Kaur, H, C Reyes-Barron, WH Sipprell, A Cameron, T Louie, PR Tsai, and G Scott / Photo via FDA)

The FDA Advises Against Unauthorized Spa Services For Weight Reduction

If Santa brought you med spa gift cards, you need to be aware of an unapproved treatment that the US Food and Drug Administration is warning against.

The FDA has issued a warning to the public about the potential serious risks associated with receiving “lipo injections.” The unapproved products are sold as a spa treatment touting an effective weight loss method.

The FDA has not approved the injections and are warning that they are also being sold on Amazon and other online websites, under titles like Aqualyx, Lipodissolve, Lipo Lab, Kabelline, and more. These injections are advertised as being capable of reducing fat in areas such as the chin, back, thighs, arms, and abdomen.

Reports have been made to the FDA of individuals suffering unfavorable consequences after obtaining injections from untrained sources such as beauty spas or self-injecting medications purchased over the internet.

The Food and Drug Administration has had reports of lasting blemish scars, serious infections, disfigurement, cysts, and very painful lumps at the places where the injection was given.

Photo via FDA

Experts in the field are warning customers, that it is extremely important to be thoroughly informed prior to undergoing any of these types of treatments.

If you are customer having any procedure done you should always confirm the person performing it is licensed and trained. Make sure to read the reviews of the establishment and do your own research on any procedures before you consent.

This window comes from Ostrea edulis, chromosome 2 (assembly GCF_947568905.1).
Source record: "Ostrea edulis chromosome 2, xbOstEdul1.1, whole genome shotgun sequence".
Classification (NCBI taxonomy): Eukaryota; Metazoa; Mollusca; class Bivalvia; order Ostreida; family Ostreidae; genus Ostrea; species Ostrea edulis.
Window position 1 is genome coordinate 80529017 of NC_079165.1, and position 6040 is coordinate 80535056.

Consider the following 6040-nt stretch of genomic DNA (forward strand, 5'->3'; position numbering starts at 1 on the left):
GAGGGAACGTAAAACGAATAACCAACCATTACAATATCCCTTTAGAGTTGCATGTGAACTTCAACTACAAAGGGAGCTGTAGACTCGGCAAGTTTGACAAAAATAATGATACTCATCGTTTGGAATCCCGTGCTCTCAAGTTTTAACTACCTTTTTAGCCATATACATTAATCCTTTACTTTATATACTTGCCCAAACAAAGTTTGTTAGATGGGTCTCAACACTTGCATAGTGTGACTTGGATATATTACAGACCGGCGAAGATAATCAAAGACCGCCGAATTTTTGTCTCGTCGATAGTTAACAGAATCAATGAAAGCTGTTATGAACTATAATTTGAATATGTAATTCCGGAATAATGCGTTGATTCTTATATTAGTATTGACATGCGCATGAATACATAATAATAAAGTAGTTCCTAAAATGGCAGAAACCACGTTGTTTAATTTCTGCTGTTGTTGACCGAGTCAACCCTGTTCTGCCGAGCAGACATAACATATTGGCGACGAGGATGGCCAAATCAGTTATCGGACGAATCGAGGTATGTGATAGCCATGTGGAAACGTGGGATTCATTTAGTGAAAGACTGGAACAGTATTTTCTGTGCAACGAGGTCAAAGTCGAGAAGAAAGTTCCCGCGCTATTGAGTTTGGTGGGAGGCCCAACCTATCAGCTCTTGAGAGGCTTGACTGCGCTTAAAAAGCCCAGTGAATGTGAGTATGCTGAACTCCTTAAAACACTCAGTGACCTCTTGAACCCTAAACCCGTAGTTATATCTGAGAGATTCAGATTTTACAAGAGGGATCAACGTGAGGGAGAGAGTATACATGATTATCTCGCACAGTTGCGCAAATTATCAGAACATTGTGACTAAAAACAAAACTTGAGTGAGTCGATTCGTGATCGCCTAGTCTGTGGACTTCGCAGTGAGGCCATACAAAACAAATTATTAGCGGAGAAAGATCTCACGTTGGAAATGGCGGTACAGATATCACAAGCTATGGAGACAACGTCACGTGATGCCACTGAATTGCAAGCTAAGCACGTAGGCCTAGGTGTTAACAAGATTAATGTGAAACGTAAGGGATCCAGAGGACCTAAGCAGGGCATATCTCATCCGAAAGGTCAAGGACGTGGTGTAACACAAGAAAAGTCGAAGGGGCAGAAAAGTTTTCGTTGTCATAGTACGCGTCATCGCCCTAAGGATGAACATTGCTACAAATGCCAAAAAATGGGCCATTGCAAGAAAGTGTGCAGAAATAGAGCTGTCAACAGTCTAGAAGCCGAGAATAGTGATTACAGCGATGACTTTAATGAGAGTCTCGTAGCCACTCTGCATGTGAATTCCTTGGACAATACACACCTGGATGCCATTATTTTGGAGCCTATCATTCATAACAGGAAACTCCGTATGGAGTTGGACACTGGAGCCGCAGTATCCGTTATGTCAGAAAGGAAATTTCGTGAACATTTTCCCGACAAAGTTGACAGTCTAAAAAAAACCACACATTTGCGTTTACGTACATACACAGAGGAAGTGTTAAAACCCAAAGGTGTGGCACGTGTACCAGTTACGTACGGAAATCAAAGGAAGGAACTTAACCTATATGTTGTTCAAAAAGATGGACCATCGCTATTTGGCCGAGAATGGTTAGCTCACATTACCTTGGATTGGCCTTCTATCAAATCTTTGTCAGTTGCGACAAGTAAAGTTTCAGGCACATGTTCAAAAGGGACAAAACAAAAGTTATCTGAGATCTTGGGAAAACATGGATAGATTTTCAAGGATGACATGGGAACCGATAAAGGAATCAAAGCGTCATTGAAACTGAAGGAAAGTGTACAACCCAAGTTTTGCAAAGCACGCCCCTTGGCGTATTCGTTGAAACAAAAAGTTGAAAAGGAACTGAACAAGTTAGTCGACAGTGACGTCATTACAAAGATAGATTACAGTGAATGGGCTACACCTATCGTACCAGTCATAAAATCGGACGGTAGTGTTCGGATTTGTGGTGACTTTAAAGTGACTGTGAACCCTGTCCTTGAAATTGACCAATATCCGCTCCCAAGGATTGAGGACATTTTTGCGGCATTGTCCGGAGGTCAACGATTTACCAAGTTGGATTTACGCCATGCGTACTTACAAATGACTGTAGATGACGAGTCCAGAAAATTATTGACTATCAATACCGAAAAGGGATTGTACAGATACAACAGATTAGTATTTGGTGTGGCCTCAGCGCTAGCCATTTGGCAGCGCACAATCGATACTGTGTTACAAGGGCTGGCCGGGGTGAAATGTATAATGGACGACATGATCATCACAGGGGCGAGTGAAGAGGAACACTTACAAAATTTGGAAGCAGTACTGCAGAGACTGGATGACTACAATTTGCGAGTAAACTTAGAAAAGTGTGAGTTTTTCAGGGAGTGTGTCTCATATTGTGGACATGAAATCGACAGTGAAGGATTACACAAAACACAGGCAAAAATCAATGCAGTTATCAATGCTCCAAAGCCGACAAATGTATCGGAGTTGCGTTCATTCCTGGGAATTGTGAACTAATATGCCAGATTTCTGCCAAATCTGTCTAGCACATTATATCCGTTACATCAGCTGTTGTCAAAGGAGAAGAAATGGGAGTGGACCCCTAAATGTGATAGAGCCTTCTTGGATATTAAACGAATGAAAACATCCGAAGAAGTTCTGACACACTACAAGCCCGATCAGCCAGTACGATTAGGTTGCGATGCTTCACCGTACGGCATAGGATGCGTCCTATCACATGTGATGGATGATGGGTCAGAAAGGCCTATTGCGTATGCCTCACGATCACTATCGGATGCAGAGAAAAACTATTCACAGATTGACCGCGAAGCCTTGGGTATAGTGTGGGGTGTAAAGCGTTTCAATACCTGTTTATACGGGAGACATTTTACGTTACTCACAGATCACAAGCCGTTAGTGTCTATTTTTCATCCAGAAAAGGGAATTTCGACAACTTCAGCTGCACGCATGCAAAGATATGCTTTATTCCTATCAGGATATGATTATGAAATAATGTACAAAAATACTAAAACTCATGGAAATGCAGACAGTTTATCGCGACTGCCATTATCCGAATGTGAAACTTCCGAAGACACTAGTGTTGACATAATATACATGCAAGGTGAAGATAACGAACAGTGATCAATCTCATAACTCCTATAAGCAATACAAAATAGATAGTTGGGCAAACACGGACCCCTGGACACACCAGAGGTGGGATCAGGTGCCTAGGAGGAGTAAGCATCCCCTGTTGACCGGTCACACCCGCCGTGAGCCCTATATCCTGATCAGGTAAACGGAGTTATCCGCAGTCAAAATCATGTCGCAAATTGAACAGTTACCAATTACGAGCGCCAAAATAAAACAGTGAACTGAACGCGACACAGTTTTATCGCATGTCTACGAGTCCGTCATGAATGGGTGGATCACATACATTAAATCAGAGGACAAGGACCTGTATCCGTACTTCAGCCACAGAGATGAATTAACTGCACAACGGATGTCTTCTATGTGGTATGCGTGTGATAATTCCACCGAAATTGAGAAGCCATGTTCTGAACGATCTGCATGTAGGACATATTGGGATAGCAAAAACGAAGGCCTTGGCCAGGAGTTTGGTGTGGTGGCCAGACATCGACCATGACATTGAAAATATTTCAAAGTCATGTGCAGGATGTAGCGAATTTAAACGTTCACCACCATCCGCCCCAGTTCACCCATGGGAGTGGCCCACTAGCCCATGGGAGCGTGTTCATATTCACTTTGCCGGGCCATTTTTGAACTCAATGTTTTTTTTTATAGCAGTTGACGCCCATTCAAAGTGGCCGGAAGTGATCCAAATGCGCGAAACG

The FDA reports that deoxycholic acid injection  is the only product that has been given FDA approval for eliminating fat cells. This approval is limited to treating “double chin,” according to the FDA.

The FDA has reported that phosphatidylcholine (PPC) and sodium deoxycholate (DC) are two components regularly used in injections that have not been approved by safety regulators. Consequently, these are especially hazardous substances.

Experts also warn that the term “med spa” is often used far too loosely and that it should only refer to a place where a nurse or other qualified personnel can safely provide treatments. In addition, always remember if a deal seems too good to be true, it likely is.

The Food and Drug Administration advises to avoid purchasing medical spa treatments over the internet, and to always seek the opinion of a medical professional before utilizing such treatments.